I was always conscious of this, but there were times when we had to call in favours from friends for childcare and support.

Of course, the school holidays was particularly difficult, but that’s the case with all parents. It is a real juggling act.

After all, technology was very different to how it is now. The software had to be installed manually in typist’s homes, so it meant I was on the road more than I would have liked to be.

 

In those days, there were many sleepless nights, worrying about the business and if I was doing the right thing, but despite the difficulties, Garry and I felt our little venture was gaining momentum.

For everyone who has a small business, you are very much a jack of all trades, doing mailshots one minute, then calls, then chasing money, it really was frenetic at times.

 

Now almost 20 years on 

 

I almost have to pinch myself at times to see what we’ve achieved. We have hundreds of law firms using DictateNow, as well as firms in the medical sector, government bodies and others besides.

 

It has just kept the momentum going, and we have always kept our eye on the ball about what customers want, the way the world changes and been brave enough to take risks when we felt there was a good chance they would come off.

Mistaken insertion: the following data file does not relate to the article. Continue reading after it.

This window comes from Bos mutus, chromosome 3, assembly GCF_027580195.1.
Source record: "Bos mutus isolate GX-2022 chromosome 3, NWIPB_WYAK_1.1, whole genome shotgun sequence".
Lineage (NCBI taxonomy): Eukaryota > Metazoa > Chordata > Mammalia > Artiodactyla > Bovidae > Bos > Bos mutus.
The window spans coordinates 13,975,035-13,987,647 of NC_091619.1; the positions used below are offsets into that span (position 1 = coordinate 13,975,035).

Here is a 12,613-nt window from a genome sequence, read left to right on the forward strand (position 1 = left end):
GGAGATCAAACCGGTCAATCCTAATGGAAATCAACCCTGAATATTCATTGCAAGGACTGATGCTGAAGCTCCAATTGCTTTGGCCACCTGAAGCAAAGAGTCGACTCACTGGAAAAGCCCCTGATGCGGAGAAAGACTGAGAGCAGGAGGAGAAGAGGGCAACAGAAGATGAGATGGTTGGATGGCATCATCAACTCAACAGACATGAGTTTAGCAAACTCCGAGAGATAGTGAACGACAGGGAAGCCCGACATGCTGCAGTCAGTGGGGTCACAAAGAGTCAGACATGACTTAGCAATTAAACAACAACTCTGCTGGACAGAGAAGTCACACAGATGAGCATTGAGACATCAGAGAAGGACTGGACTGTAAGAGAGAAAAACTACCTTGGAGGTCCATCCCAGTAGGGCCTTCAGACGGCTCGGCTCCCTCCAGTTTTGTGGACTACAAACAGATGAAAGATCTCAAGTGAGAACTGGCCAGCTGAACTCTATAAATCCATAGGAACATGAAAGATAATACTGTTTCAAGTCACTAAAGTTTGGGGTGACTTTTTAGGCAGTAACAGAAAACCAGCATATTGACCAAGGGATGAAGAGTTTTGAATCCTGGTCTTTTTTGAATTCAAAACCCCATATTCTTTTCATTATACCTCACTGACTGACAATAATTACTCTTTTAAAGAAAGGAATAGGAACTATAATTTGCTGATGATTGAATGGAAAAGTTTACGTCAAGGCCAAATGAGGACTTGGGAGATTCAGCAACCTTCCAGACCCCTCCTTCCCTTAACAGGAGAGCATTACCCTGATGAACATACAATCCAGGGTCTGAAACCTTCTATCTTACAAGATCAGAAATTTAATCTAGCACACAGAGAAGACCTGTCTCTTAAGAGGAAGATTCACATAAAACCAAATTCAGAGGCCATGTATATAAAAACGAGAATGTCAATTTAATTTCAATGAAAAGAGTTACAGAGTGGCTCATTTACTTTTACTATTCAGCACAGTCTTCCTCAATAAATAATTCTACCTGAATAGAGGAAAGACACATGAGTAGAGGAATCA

We work near our home, with our headquarters in Borehamwood, where we have 16 people work alongside us. Of course, then we have other offices in Manchester, Glasgow and Belfast. To add to this, we have a huge team of over 200 transcription specialists who work from home.

 

It is good to know many of them are mums and we are helping them to get that balance of being there for their families. We’ve come a long way thanks to that fortuitous question all those years ago.

 

Advice for being a Mumpreneur 

 

If you have a business idea, my simple advice is to go for it, and take the risk. After all, if you don’t the regrets will only increase as the years go by.

 

I was fortunate that I had a profession I could fall back on if it hadn’t worked out, but I still think if people have the belief in themselves regardless of circumstances they should go for their dreams!

 

Although I accidentally fell into this, I have to say I’ve always been a risk taker, which may be a little out of the norm for a solicitor.

 

However, I think all of us can underestimate our potential and especially mums. After all, mums have the greatest time management skills and are great at building a strong social network.

 

DictateNow has worked out well for us as a husband and wife, and as a family too. Our sons have had a very different take on life being brought up in a household where we are building a business.

 

Our son Daniel now works with us, but this was never designed, as he had several years working elsewhere. However, he brings great skills to the business.

 

Life is certainly very different to how it was 20 years ago, but although we’ve had our challenges on the way, I wouldn’t change a thing.

 

Are entrepreneurs born or made? Tell us your thoughts.